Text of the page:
This is part of my online book on Healthy Boundaries Made Simple.

Can I confess something? I love giving unsolicited advice. My instinct is to jump in as soon as I see someone struggle and offer my very best, top-notch, knee-jerk advice. Put simply, I blurt out the first obvious thing that occurs to me. What’s not obvious to me is that they also thought of the obvious thing.

Ironic, no?

But you know what’s really weird? I don’t love receiving unsolicited advice. I don’t want to hear about the obvious suggestion that popped into someone else’s head. (Am I a cantankerous old man? Absolutely.) In most cases, the advice-giver lacks the context to give good suggestions. They’re oblivious to my goals, constraints, and everything I’ve already tried to solve my problem.

But the steady stream of unhelpful advice never ends. It’s like that quote from Bernard Williams:

Unsolicited advice is the junk mail of life.

Examples of junk-mail advice from Stewie’s life:

  1. When I feel down, one friend always sends me Tony Robbins videos.
  2. When I have a cold, one coworker always recommends “more orange juice, as long as it’s organic and not from concentrate.”
  3. When I need to shed extra pounds, one family member always suggests “just eat less” and some new-fangled fad diet from talk radio.

Each of these well-intentioned people has some oversimplified—and sometimes bonkers!—solution to my problems. They’re a lot like Gus, the father from My Big Fat Greek Wedding (2002), who believes that “every ailment from psoriasis to poison ivy can be cured with Windex.”

So I get annoyed when people peddle unsolicited advice. I know they’re trying to be helpful, and this tempers my irritation, but their recommendations don’t help. And if this happens too often, I worry they don’t trust me to manage my own life.
John Gray sums this up with:

To offer a man unsolicited advice is to presume that he doesn’t know what to do or that he can’t do it on his own.

As a result, I try to restrain myself when it comes to doling out unsolicited advice. The urge is still omnipresent. I want to jump in and solve their problems, but I tell myself that they can manage their lives. I tell myself they’ll ask for advice when they need it.

So don’t hand out unsolicited advice. And when you feel tempted, remind yourself of three things:

1. It’s a distraction

Millions of people have the potential to be magnificent artists, musicians, and writers. But they never realize their potential because they fear rejection. They’re plagued by thoughts like, “What if I fail? What if everyone hates me? Or worse, what if no one ever notices me?”

This fear leads us to procrastinate. We invent “things to do” and hunt for “problems to solve.” And the easiest way to fill time—and the most interesting!—is to jump into other peoples’ business and tell them how to solve their problems.

We distract ourselves by getting embroiled with other people’s drama. It starts by giving out unsolicited advice, and then when the drama deepens, we give even more advice and become further entangled.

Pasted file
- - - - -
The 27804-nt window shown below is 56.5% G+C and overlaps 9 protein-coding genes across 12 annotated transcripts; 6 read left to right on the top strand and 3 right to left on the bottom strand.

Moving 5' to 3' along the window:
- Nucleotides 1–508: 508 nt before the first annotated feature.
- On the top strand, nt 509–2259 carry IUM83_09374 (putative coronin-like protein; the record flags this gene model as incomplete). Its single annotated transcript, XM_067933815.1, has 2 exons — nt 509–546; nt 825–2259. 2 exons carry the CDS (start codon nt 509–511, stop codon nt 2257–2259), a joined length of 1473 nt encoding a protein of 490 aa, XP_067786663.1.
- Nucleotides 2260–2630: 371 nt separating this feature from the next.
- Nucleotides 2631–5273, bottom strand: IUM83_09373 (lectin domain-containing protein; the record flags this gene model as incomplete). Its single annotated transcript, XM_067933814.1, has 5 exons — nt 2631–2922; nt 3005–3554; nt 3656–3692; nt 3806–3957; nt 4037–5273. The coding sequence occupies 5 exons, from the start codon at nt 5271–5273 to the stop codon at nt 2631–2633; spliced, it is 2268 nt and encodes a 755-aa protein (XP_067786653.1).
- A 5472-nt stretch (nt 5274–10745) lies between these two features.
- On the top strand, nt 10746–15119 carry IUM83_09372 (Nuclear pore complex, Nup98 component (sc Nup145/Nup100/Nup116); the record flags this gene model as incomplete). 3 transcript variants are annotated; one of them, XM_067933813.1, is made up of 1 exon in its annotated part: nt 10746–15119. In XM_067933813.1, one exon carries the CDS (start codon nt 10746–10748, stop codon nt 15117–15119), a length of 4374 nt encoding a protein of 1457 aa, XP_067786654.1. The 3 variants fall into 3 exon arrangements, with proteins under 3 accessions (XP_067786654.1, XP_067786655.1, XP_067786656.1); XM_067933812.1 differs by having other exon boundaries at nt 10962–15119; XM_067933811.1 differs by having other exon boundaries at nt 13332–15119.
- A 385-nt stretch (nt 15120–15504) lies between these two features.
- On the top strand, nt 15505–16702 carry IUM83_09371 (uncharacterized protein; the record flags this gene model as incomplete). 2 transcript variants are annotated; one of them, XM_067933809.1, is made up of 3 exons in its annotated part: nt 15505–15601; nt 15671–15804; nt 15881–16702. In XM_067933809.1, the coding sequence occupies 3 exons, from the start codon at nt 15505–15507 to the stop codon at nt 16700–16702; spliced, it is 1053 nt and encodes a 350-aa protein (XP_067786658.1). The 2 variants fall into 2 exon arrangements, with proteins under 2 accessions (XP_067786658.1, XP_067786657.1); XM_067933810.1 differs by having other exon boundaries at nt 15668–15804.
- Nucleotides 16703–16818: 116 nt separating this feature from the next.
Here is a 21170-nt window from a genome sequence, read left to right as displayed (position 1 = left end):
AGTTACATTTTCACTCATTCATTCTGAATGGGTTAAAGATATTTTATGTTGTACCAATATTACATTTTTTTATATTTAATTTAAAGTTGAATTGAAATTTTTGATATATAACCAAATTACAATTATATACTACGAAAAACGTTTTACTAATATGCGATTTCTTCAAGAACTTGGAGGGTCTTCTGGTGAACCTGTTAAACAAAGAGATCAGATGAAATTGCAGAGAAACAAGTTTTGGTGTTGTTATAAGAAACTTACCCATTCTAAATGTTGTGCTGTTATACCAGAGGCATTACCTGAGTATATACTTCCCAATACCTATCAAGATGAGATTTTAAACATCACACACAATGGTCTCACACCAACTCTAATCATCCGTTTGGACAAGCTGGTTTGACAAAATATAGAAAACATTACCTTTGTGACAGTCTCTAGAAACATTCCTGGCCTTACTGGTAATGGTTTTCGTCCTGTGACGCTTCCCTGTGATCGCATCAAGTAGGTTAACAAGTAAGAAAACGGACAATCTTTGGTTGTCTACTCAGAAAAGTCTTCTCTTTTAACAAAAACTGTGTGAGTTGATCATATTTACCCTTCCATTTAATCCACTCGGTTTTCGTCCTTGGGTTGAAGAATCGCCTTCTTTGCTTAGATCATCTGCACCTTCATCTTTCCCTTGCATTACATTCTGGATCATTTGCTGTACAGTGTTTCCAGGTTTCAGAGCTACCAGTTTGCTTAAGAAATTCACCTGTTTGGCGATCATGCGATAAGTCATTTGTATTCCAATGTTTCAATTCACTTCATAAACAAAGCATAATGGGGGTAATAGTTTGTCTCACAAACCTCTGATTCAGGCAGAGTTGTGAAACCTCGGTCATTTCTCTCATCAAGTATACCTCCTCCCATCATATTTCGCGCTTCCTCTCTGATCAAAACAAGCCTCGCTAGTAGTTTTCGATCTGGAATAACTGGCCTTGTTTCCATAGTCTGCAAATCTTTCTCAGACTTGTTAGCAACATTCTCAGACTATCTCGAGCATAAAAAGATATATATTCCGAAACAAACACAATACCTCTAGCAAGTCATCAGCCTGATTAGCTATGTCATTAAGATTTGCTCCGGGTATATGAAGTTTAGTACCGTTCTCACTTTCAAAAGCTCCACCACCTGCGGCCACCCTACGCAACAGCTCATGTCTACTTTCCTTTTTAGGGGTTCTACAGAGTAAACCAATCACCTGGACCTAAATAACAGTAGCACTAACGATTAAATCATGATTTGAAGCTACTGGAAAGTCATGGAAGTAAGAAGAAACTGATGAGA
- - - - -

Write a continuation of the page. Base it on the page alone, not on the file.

Don’t do this. Acknowledge your fear of rejection and push through it. Do the thing that scares you. Ignore others’ drama and work toward mastering your craft and achieving your goals.

2. Lack of Context

The advice we give people is only as good as the context we have. And we seldom see the whole problem, with its multiple facets and perspectives. Worse yet, we often don’t understand how little we know.

It’s like that time my coworker heard me cough over Zoom and said, “Are you sick? Are you drinking enough organic orange juice??” This guy meant well but didn’t know that I had a sinus infection. And bronchitis. Furthermore, he had no training in treating respiratory infections. But he didn’t know what he didn’t know and therefore spouted unhelpful advice.

So don’t be like orange-juice dude. Before you give advice, consider how little context you have. Do you really understand the whole situation?

3. Responsibility

I’m not a financial advisor, nor do I play one on TV. I barely have enough knowledge to manage my own affairs.

Similarly, I’m not a trained medical professional. I have enough information to manage my own medical conditions and take care of my own body, but I’m woefully unqualified to recommend how others manage their health.

As such, I hesitate to give anyone any sort of financial or medical advice. I’d feel terrible if I spouted some off-the-cuff advice and things turned out poorly for the other person. I’d feel responsible if they had to live with the consequences of acting on my ill-informed suggestions.

Seriously, I don’t want that sort of responsibility. And neither do you.


Don’t give unsolicited advice.

That’s it. That’s the whole conclusion.

There’s really nothing else to say here. When you feel the urge to jump in and solve someone’s problems, just pause. Tell yourself, “I trust people to manage their affairs.”

And if someone gives you unsolicited advice, just nod your head and go about your day. Or if you’re a troll, like me, you can misconstrue their advice, as Bonnie McFarlane did:

When you’re pregnant, people feel like they can come up and give you unsolicited advice. When I was nine months pregnant, this one woman came up and she said, I have one word for you: epidural. And I was like, Oh my God, thanks. But we already picked a name.